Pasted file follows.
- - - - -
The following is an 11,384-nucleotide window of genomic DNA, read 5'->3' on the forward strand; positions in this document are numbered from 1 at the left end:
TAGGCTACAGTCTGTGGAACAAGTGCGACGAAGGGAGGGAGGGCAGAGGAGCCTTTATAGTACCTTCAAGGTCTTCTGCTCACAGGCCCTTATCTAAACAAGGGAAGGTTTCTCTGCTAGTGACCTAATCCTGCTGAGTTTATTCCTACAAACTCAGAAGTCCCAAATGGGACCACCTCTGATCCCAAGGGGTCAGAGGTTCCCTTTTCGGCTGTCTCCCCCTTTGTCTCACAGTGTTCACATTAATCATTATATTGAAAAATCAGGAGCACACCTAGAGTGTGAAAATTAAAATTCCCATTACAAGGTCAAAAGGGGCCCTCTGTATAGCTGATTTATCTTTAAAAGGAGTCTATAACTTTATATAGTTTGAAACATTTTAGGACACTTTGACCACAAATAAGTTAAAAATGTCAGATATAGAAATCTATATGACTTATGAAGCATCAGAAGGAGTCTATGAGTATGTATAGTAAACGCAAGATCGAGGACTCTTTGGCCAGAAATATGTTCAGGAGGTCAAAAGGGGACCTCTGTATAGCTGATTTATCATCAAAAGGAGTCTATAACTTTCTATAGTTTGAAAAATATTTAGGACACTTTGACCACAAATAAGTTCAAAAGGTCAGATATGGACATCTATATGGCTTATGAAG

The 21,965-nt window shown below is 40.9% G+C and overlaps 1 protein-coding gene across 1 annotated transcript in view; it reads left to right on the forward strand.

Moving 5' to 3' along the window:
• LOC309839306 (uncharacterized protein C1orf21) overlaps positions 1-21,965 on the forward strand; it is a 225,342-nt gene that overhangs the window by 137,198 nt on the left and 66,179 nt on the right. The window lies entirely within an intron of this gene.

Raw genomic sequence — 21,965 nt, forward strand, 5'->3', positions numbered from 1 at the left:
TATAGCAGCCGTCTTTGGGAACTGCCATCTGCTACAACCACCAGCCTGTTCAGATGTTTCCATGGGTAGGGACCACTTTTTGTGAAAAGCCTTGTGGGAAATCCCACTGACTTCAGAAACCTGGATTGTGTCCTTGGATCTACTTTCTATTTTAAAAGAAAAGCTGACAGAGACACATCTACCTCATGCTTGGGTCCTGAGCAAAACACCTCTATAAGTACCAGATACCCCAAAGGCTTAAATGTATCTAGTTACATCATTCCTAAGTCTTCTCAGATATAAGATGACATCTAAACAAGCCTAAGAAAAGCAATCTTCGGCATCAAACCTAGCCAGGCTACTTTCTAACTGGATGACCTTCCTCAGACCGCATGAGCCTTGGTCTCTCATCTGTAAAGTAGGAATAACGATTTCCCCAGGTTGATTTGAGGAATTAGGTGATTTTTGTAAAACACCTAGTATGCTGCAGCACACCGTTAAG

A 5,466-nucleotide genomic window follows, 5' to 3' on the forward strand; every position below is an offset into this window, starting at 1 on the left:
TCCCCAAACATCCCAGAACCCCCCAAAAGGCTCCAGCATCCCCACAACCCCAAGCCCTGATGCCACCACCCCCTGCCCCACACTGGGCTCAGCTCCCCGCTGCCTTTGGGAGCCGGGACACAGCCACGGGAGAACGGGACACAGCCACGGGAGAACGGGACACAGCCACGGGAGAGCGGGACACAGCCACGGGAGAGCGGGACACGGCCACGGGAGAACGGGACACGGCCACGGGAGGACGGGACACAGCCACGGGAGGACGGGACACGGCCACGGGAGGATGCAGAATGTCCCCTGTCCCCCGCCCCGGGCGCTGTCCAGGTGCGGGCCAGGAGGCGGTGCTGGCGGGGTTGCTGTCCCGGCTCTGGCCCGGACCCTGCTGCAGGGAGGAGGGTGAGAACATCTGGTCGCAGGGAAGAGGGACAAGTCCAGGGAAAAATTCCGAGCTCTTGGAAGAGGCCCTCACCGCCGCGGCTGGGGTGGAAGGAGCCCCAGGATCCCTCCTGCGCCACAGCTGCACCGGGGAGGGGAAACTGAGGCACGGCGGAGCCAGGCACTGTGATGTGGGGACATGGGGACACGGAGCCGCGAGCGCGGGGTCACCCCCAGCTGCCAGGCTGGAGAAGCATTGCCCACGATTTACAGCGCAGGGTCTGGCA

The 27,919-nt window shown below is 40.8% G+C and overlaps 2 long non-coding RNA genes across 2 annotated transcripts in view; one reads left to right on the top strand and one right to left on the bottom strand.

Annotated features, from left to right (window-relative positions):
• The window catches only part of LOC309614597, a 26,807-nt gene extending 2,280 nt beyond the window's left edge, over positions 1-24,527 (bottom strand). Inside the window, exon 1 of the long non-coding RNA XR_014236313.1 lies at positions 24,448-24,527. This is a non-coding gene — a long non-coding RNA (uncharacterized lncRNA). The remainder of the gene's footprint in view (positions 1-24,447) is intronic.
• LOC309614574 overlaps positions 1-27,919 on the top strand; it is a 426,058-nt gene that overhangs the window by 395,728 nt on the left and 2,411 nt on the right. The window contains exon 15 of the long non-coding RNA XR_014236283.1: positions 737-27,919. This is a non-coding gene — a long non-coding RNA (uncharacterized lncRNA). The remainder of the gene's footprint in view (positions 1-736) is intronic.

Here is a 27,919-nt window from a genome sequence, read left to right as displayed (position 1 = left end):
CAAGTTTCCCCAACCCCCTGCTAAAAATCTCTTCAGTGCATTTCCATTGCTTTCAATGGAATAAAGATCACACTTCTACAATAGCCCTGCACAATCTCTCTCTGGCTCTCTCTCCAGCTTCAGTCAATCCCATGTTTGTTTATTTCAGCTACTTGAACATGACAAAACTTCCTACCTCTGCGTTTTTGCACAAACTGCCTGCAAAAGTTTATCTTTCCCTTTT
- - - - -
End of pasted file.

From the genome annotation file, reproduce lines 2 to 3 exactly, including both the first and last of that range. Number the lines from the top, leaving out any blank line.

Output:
TAGGCTACAGTCTGTGGAACAAGTGCGACGAAGGGAGGGAGGGCAGAGGAGCCTTTATAGTACCTTCAAGGTCTTCTGCTCACAGGCCCTTATCTAAACAAGGGAAGGTTTCTCTGCTAGTGACCTAATCCTGCTGAGTTTATTCCTACAAACTCAGAAGTCCCAAATGGGACCACCTCTGATCCCAAGGGGTCAGAGGTTCCCTTTTCGGCTGTCTCCCCCTTTGTCTCACAGTGTTCACATTAATCATTATATTGAAAAATCAGGAGCACACCTAGAGTGTGAAAATTAAAATTCCCATTACAAGGTCAAAAGGGGCCCTCTGTATAGCTGATTTATCTTTAAAAGGAGTCTATAACTTTATATAGTTTGAAACATTTTAGGACACTTTGACCACAAATAAGTTAAAAATGTCAGATATAGAAATCTATATGACTTATGAAGCATCAGAAGGAGTCTATGAGTATGTATAGTAAACGCAAGATCGAGGACTCTTTGGCCAGAAATATGTTCAGGAGGTCAAAAGGGGACCTCTGTATAGCTGATTTATCATCAAAAGGAGTCTATAACTTTCTATAGTTTGAAAAATATTTAGGACACTTTGACCACAAATAAGTTCAAAAGGTCAGATATGGACATCTATATGGCTTATGAAG

The 21,965-nt window shown below is 40.9% G+C and overlaps 1 protein-coding gene across 1 annotated transcript in view; it reads left to right on the forward strand.